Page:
St. John 6:11
It didn’t take us long to see that Big Jim wasn’t like any other horse in the barn. He was several hands taller than the quarter horses, to begin with, and he ate an awful lot more. And he was our only horse with a glorious past. Big Jim arrived at our small farm through the auspices of Fred Goody, one of my father’s more eccentric friends. Fred was from the mountains of West Virginia, and had an astounding number of connections. Besides Big Jim, he brought us a coon dog and some rather odd pieces of furniture. You didn’t ask too many questions about Fred’s procurements, but we were given to understand that Big Jim was a thoroughbred, who had once been an item on the racetrack at Charles Town. His glory days were behind him, and our place was the stop that kept him from the glue factory.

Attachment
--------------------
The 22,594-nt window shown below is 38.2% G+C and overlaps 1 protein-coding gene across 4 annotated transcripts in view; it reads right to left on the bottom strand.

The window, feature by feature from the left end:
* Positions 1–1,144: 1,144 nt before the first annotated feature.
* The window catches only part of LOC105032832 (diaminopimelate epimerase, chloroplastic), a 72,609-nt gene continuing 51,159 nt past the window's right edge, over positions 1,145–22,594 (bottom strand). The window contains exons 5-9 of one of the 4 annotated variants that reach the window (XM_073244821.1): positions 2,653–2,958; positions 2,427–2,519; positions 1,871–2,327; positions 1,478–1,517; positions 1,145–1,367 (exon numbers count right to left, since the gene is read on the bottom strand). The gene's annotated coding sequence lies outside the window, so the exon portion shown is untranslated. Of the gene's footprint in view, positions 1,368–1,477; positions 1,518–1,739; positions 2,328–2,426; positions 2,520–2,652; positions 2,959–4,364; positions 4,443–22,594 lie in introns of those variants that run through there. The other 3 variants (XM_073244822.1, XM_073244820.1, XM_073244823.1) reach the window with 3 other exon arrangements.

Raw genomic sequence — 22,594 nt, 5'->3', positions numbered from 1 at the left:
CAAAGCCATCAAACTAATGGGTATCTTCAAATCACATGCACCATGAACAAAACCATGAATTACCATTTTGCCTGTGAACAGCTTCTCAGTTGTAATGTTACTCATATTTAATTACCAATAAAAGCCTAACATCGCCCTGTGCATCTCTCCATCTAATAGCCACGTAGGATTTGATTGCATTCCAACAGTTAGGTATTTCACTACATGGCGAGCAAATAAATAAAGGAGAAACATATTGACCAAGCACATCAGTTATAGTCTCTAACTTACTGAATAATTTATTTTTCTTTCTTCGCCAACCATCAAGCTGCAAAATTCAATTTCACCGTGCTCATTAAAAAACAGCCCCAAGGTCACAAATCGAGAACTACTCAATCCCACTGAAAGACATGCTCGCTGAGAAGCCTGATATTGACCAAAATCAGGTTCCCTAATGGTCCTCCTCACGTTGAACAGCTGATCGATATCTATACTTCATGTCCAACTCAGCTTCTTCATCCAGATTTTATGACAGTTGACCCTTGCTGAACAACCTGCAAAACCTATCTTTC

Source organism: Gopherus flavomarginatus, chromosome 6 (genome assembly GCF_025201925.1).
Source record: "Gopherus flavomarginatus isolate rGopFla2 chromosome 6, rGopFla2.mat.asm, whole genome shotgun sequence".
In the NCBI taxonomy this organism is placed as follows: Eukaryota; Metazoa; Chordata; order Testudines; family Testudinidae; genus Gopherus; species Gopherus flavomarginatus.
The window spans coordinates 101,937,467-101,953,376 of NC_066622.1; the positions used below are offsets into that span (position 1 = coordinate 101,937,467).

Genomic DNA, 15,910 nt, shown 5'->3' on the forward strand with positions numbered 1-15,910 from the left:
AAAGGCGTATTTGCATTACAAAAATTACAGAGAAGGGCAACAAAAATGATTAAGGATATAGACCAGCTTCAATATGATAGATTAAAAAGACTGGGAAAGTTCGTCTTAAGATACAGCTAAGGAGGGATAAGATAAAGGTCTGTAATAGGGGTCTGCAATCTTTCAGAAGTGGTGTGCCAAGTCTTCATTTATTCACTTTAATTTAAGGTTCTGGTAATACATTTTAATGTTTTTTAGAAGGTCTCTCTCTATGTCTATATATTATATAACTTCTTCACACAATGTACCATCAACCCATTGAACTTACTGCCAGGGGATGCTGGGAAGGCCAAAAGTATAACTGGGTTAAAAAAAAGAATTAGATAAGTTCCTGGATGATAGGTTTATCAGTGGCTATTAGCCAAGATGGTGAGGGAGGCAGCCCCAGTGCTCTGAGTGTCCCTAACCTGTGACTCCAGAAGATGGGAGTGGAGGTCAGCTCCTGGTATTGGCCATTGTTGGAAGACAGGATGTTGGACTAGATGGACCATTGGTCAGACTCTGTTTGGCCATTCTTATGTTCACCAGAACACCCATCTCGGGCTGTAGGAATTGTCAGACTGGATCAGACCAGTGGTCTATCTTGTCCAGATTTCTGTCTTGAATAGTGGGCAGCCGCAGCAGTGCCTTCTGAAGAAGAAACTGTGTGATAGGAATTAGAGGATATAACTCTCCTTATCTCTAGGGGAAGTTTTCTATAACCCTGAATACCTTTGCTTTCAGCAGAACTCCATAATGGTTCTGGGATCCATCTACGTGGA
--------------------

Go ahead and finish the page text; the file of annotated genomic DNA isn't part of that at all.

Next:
For a thoroughbred, Big Jim was a remarkably calm and good natured animal, and I had no trouble catching him for his feedings every day. But after he’d been with us a few months, and had put on a few pounds, we out for a family ride on a Sunday afternoon. Dad was riding Big Jim, and we emerged from the woods into a long clearing. Dad wasn’t sure what the signal was, maybe something the horse heard or the way dad shifted in the saddle. But in an instant, it was as if Big Jim was rounding the final turn at Charles Town, the crowd cheering and the flags waving. He sprang into action, his muscles churning, his neck thrust forward. None of us had ever seen a horse move like that in our back field. Dad said it was the ride of his life, that it was like Jim was flying through the air. He would be leaning back a bit further in the saddle from then on, just in case Big Jim had a mind to relive old memories again.